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J Pak Med Assoc. 2014 Jul;64(7):743-7.

Effect of fructose and sucralose on flow-mediated vasodilatation in healthy, white European males.



To assess how acute consumption of fructose affects flow-mediated dilatation in brachial artery.


The randomised cross-over study was conducted at the University of Nottingham's Medical School, Nottingham, United Kingdom in July 2009. Ten healthy, white European males visited the laboratory twice, on separate mornings. On each visit, the volunteers consumed water (3 ml/kg bodyweight) and rested semi-supine on the bed. After 30 minutes, baseline diastolic brachial artery diameter and blood velocity was measured. At 60 minutes, blood velocity and five scans of brachial artery diameter were recorded before a blood pressure cuff was inflated on the forearm for 5 minutes and at 50-60-70-80 and 90 sec after cuff deflation. Fifteen minutes later, the volunteers consumed 500 ml of test-drink containing either fructose (0.75 g/kg bodyweight) or sucralose (sweetness-matched with fructose drink); 45 minutes later, baseline and flow-mediated dilatation was re-measured.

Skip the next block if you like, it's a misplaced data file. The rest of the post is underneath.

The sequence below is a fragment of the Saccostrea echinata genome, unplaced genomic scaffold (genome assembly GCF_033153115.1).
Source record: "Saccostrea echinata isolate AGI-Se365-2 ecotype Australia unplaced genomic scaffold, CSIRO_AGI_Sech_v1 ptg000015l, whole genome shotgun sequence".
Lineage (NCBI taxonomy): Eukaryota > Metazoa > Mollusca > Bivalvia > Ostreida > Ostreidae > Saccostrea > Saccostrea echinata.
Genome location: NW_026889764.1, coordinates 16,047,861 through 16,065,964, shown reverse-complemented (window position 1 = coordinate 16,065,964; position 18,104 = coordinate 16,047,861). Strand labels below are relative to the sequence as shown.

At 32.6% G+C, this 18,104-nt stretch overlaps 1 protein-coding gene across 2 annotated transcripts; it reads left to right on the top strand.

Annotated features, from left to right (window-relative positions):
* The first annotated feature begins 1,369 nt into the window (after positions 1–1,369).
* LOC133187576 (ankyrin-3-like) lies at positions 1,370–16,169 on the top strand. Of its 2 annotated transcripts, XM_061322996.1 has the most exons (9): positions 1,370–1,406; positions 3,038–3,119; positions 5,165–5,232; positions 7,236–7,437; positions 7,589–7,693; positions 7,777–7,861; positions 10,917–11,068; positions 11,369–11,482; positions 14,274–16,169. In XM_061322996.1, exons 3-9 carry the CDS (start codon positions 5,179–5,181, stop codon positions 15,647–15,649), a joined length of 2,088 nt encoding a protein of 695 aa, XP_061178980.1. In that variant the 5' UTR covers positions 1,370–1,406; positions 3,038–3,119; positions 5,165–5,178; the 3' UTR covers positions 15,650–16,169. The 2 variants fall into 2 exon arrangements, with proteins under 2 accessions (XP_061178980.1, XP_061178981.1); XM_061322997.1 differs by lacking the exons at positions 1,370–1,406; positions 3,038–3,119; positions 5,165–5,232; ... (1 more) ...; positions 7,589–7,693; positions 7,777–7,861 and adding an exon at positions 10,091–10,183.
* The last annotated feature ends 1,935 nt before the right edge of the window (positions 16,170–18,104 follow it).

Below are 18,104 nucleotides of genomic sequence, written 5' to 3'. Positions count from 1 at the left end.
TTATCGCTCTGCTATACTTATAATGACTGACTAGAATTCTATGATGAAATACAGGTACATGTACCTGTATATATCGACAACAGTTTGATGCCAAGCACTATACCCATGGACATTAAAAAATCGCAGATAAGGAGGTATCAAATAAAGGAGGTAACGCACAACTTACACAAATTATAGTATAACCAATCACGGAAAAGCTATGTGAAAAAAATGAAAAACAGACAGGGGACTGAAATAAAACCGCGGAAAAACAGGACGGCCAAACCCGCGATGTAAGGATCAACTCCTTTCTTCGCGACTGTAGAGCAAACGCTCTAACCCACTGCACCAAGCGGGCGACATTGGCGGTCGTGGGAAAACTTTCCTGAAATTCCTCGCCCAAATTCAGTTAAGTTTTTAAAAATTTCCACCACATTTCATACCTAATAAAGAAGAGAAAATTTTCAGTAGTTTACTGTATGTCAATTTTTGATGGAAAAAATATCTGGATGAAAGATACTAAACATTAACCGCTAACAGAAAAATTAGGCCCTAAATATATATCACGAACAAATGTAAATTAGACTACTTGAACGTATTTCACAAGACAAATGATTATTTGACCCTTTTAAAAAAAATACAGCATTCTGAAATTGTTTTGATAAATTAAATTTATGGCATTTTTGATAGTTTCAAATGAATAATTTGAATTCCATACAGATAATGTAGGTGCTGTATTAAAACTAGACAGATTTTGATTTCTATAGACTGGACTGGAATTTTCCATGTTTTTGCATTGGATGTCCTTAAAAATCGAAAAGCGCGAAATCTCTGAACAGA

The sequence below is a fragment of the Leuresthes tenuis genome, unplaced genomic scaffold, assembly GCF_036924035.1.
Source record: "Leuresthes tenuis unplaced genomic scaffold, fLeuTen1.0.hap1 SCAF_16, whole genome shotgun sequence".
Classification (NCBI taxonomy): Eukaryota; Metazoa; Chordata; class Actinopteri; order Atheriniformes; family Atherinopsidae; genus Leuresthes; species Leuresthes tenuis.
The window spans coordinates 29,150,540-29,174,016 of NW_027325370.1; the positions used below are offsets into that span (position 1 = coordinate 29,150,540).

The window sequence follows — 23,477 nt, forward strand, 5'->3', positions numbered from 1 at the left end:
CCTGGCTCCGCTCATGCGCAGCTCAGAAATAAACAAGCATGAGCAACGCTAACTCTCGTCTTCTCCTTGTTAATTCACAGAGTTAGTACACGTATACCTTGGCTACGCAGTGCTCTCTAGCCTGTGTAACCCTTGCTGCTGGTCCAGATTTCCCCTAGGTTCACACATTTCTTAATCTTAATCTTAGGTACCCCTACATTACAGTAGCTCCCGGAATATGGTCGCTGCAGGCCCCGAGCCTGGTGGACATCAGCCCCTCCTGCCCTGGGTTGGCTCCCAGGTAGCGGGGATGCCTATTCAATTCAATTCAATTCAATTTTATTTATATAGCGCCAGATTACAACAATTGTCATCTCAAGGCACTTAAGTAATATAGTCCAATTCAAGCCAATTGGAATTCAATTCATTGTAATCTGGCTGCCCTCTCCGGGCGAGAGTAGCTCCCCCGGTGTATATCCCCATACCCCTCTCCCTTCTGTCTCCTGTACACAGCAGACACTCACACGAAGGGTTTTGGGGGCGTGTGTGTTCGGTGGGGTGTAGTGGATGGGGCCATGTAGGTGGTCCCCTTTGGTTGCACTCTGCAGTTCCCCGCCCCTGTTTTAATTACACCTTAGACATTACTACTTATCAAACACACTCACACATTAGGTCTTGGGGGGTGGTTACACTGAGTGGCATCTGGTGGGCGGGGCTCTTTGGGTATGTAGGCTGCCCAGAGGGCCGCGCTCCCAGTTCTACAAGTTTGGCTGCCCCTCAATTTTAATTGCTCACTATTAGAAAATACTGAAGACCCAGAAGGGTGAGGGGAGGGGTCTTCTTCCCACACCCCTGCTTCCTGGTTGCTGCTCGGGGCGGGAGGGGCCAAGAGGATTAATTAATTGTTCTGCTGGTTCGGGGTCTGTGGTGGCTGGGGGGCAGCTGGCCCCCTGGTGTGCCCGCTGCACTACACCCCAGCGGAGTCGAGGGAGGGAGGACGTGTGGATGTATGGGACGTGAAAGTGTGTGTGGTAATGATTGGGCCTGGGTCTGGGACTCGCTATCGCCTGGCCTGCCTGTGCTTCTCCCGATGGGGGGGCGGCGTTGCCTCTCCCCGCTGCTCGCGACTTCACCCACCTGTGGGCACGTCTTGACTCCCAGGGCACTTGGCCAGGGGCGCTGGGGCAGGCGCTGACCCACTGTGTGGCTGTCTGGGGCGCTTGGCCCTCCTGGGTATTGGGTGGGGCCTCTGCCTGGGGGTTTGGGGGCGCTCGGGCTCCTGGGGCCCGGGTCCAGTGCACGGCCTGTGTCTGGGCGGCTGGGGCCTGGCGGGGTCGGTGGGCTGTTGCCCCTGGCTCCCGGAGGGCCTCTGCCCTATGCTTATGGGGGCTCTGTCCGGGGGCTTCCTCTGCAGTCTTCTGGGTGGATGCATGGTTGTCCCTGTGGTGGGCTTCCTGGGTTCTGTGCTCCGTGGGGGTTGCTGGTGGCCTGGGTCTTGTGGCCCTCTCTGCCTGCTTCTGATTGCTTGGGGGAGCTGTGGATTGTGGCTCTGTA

Pre-drink and post-drink baseline values were similar on two occasions (p > 0.05). Brachial artery diameter increased (p < 0.05) by 7 +/- 3% pre-fructose and by 6.9 +/- 3% above baseline values post-fructose with no significant difference in these responses (p < 0.15). It increased (p < 0.05) by 5.9 +/- 3% above baseline before and by 6.7 +/- 2% (p < 0.01) after sucralose; a significant difference was noted in these flow-mediated dilatation responses (p < 0.02). Responses before and after sucralose were not different from those before and after fructose (p < 0.294).


Acute ingestion of fructose or sucralose had no effect on flow-mediated dilatation measured at brachial artery.

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